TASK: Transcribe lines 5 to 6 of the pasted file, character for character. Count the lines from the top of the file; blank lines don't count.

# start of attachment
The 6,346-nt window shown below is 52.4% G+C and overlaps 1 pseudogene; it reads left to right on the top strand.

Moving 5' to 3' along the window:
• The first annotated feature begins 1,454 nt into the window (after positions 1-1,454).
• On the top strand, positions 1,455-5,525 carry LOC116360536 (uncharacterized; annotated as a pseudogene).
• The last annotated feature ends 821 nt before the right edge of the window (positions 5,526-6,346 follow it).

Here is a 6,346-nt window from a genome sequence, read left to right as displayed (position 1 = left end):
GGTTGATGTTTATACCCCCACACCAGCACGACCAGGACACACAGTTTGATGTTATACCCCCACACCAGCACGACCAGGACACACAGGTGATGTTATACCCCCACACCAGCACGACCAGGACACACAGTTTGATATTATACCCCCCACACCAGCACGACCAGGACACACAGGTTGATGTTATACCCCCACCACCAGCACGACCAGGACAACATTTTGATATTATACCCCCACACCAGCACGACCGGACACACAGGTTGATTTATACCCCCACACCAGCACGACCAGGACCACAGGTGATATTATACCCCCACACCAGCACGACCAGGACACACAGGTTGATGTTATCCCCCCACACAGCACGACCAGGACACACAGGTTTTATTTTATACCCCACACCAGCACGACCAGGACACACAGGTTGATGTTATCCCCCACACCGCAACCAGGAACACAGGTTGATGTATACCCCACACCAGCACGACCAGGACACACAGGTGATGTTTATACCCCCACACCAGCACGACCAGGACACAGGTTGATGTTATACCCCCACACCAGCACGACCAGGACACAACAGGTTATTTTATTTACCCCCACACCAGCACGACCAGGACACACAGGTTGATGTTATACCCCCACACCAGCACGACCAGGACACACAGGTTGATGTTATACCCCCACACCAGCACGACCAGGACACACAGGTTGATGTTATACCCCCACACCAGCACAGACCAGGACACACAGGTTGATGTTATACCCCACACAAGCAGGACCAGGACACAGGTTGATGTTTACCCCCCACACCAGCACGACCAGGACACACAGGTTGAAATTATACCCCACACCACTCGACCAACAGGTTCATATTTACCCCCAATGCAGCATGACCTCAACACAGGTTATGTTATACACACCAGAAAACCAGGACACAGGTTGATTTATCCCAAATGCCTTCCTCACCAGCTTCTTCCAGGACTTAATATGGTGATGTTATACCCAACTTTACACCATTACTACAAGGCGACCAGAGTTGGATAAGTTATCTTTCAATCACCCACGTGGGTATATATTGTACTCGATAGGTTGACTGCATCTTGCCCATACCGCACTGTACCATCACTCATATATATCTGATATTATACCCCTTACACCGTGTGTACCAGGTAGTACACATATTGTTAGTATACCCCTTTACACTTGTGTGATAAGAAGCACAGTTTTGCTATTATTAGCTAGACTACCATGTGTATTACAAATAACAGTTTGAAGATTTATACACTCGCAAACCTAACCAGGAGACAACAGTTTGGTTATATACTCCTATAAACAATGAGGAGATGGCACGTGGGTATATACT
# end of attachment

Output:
• The last annotated feature ends 821 nt before the right edge of the window (positions 5,526-6,346 follow it).

Here is a 6,346-nt window from a genome sequence, read left to right as displayed (position 1 = left end):